William Henry Johnson (March 18, 1901 – April 13, 1970) was a Black American painter. Born in Florence, South Carolina, he became a student at the National Academy of Design in New York City, working with Charles Webster Hawthorne. He later lived and worked in France, where he was exposed to modernism. After Johnson married Danish textile artist Holcha Krake, the couple lived for some time in Scandinavia. There he was influenced by the strong folk art tradition. The couple moved to the United States in 1938. Johnson eventually found work as a teacher at the Harlem Community Art Center, through the Federal Art Project. Johnson's style evolved from realism to expressionism to a powerful folk style, for which he is best known. A substantial collection of his paintings, watercolors, and prints is held by the Smithsonian American Art Museum, which has organized and circulated major exhibitions of his works.
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Originally from Florence, South Carolina, Johnson spent much of his adult life traveling, and completed hundreds of oils, watercolors, gouaches, pen-and-ink sketches, block prints, silk screens, and ceramics during his career, which spanned a gamut of styles from the academic, through Impressionism, Cubism, Fauvism, and German Expressionism. Johnson left Florence around 1918 and moved to New York where he enrolled in the National Academy of Design and worked with the painter Charles Hawthorne. In 1926 Hawthorne raised funds to send Johnson abroad to study. He traveled in Europe beginning in 1926 and returned to New York in 1929. He returned to Europe and married Holcha Krake, a Danish textile artist, and settled in Denmark. They returned to the US in 1938, where he adopted a self-consciously vernacular style marked by vivid colors and flat compositions, drawing from African sculpture and African-American models for inspiration. His new subject matter included Harlem life, the rural south, and religious scenes. He attacked racism, and depicted African-American heroes and historical figures. After the death of his wife in 1944, he began a decline into mental illness and eventually ceased to produce art.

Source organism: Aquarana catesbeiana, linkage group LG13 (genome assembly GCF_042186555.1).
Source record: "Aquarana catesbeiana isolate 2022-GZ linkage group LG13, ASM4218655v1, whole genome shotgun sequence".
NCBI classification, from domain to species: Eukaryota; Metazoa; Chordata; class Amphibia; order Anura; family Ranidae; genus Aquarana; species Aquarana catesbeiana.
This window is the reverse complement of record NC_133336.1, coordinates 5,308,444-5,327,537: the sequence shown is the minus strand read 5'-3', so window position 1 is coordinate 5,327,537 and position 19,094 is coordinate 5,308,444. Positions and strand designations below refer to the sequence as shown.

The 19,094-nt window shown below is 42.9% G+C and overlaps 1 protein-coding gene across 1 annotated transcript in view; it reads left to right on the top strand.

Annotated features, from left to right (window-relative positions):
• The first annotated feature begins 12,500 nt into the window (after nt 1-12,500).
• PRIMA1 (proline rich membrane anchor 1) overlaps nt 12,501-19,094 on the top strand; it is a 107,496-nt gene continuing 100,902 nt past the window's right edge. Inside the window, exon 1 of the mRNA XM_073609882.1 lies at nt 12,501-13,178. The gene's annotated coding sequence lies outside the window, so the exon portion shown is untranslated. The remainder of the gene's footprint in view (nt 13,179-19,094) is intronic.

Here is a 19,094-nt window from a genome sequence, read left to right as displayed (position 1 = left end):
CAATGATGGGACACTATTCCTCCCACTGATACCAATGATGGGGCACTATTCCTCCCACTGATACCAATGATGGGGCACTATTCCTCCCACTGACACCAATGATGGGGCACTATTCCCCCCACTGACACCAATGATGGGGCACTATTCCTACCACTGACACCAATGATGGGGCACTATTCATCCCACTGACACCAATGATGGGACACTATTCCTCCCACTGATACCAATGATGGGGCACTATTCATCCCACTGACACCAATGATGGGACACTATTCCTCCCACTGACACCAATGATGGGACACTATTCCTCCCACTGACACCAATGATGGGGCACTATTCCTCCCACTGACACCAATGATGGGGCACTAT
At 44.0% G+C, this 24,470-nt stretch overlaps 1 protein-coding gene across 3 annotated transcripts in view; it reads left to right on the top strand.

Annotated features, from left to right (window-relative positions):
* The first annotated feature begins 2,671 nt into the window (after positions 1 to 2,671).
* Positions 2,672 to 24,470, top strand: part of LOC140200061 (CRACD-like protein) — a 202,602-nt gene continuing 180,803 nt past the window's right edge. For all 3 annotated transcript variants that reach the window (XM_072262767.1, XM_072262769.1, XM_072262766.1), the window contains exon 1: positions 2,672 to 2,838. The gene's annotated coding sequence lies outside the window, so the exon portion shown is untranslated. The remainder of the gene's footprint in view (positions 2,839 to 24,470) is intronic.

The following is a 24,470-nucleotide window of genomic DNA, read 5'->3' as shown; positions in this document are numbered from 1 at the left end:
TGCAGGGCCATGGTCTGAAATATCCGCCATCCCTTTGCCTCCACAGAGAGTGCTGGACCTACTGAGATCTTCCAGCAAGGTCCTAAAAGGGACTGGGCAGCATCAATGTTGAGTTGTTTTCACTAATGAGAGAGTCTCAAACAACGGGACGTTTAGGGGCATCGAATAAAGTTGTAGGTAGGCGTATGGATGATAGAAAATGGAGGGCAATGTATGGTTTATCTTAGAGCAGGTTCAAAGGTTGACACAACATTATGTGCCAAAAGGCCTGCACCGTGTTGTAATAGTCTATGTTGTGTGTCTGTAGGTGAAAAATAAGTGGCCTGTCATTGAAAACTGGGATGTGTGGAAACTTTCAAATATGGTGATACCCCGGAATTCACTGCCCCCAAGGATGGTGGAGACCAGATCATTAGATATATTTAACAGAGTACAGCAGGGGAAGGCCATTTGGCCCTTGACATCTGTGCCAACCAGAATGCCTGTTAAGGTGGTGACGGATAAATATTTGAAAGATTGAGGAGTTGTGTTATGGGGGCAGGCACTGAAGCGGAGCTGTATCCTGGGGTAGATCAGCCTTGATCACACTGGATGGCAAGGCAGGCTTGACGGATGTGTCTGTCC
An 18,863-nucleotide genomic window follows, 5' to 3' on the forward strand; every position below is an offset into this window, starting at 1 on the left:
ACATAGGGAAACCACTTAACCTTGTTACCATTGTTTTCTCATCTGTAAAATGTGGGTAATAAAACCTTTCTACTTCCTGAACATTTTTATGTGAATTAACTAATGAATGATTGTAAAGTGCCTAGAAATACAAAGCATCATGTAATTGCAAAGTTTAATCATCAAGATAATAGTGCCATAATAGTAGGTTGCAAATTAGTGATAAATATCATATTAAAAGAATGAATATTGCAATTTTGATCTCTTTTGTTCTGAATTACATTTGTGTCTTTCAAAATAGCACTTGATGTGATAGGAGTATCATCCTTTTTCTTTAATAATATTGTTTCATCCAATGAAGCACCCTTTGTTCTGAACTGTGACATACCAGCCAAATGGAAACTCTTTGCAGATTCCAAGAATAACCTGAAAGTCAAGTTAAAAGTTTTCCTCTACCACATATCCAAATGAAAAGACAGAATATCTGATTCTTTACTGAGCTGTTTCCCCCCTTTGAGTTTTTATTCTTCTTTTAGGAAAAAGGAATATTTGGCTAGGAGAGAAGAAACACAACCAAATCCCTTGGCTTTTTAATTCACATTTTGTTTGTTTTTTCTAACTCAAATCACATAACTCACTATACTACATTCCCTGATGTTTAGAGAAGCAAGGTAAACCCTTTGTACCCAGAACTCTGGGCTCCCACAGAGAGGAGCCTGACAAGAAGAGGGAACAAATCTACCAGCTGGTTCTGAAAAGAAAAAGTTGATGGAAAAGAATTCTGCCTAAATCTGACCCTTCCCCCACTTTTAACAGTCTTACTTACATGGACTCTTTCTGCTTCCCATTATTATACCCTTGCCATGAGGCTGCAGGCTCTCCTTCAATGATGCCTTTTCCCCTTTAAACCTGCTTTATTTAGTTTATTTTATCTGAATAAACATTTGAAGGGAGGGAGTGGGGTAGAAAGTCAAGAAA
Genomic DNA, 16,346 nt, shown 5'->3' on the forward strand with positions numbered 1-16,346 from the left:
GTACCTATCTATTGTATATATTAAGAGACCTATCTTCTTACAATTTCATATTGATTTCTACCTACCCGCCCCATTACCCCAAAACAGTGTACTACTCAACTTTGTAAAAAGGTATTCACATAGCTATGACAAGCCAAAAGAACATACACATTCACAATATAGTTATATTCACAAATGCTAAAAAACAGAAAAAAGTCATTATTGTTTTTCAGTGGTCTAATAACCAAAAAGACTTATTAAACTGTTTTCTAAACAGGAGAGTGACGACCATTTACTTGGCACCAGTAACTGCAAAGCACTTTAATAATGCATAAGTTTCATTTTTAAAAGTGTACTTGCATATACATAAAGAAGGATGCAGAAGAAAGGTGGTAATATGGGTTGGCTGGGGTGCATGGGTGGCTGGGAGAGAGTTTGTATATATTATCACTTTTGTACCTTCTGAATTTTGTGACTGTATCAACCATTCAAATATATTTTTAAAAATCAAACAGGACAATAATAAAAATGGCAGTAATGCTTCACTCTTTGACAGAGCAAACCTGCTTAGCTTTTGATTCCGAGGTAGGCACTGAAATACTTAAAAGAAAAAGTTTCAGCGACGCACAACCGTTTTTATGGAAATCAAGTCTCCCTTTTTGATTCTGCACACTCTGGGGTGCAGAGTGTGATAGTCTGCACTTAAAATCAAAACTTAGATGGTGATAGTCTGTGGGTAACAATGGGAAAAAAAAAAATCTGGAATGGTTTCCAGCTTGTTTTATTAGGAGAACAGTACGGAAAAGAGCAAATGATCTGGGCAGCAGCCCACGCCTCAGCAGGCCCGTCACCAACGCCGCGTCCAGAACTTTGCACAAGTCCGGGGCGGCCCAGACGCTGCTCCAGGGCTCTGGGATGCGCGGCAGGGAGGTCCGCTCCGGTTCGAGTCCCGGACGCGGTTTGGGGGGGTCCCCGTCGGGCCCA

American, African American
Artist, Painter
William H. Johnson, William Henry Johnson, William Howard Johnson
Information from Getty’s Union List of Artist Names ® (ULAN), made available under the ODC Attribution License

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